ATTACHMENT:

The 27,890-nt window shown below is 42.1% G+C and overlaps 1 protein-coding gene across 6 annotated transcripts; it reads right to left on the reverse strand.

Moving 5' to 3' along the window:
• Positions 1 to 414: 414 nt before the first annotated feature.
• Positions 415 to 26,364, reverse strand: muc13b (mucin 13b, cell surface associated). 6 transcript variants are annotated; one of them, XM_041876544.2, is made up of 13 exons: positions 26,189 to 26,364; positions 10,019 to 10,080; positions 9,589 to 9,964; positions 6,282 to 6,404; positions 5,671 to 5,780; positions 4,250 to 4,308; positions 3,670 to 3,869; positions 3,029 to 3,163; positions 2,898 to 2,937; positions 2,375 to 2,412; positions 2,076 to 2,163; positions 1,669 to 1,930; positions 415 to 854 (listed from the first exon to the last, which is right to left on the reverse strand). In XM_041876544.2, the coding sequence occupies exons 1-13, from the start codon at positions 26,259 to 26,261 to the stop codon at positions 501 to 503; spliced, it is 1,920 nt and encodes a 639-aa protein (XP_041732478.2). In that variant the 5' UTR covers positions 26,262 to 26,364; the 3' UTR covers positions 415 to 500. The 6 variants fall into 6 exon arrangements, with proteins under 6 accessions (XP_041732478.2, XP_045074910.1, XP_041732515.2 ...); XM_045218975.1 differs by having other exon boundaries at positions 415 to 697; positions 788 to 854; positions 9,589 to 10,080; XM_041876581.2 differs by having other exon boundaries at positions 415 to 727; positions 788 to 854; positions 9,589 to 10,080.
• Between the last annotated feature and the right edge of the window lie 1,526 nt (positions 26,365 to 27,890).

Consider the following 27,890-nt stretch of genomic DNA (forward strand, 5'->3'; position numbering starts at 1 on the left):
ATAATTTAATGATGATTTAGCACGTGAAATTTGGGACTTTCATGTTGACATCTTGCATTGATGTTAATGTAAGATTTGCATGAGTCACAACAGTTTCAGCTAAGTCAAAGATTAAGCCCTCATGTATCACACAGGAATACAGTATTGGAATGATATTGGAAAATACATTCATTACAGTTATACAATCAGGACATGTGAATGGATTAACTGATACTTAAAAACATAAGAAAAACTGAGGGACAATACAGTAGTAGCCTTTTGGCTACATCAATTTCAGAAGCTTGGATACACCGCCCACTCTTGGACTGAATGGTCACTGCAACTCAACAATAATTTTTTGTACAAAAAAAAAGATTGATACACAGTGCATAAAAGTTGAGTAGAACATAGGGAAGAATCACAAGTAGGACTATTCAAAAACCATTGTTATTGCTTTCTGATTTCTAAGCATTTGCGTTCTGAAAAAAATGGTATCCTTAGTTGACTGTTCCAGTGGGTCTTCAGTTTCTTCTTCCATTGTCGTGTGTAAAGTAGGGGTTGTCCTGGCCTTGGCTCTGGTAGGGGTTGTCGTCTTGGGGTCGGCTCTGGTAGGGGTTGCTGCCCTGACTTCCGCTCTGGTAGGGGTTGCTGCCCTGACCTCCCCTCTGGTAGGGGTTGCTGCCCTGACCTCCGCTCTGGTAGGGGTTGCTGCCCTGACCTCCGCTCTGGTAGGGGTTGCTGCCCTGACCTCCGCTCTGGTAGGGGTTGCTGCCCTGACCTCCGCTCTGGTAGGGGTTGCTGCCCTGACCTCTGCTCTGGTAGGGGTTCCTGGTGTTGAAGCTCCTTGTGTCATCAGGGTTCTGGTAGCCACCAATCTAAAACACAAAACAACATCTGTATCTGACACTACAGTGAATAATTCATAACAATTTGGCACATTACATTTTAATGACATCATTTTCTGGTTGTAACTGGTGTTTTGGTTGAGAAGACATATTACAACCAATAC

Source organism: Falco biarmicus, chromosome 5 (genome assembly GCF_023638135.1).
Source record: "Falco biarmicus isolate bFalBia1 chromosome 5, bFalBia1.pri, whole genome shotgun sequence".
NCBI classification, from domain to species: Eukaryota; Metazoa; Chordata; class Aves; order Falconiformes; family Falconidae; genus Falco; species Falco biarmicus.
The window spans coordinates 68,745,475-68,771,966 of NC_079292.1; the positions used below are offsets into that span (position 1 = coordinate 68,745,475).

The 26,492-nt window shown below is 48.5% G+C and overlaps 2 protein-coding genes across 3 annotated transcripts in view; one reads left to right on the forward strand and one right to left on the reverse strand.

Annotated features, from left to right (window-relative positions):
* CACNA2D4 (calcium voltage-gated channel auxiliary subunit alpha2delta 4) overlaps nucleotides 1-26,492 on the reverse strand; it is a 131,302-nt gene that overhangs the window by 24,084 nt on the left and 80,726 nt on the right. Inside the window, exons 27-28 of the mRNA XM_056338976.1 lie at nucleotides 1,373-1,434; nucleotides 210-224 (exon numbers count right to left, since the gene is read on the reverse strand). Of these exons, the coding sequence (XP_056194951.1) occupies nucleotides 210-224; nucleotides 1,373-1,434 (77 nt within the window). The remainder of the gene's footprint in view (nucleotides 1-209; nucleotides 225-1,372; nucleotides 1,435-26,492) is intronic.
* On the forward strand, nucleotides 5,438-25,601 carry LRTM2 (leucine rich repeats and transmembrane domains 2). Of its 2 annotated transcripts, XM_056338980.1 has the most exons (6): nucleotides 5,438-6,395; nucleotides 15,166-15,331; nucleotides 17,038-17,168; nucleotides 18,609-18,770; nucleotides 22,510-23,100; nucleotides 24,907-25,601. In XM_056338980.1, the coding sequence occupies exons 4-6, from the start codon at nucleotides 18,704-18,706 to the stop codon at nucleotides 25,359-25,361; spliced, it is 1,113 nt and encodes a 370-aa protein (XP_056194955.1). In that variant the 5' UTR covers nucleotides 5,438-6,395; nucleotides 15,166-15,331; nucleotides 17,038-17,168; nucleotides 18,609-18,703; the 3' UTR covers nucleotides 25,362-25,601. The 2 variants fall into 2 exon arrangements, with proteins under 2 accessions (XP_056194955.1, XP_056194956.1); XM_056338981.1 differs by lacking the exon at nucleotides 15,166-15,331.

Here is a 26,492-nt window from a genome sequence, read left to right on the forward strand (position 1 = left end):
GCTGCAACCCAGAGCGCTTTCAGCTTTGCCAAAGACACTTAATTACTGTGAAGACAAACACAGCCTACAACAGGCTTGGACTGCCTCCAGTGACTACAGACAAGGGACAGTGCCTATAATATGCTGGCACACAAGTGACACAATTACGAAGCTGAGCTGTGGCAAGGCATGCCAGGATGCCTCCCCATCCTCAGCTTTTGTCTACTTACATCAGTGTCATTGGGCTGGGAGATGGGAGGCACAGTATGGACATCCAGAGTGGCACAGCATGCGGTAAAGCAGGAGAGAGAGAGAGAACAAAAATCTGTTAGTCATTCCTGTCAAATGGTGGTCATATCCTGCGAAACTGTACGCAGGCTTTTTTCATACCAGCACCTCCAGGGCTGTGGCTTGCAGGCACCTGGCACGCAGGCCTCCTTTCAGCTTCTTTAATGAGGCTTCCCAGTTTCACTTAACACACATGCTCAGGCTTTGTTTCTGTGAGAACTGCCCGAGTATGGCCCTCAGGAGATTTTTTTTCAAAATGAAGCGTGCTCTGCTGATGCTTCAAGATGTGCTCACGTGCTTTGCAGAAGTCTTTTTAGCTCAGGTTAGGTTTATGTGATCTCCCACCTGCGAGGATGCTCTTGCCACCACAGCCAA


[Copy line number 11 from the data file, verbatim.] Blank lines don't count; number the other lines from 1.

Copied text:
The window spans coordinates 68,745,475-68,771,966 of NC_079292.1; the positions used below are offsets into that span (position 1 = coordinate 68,745,475).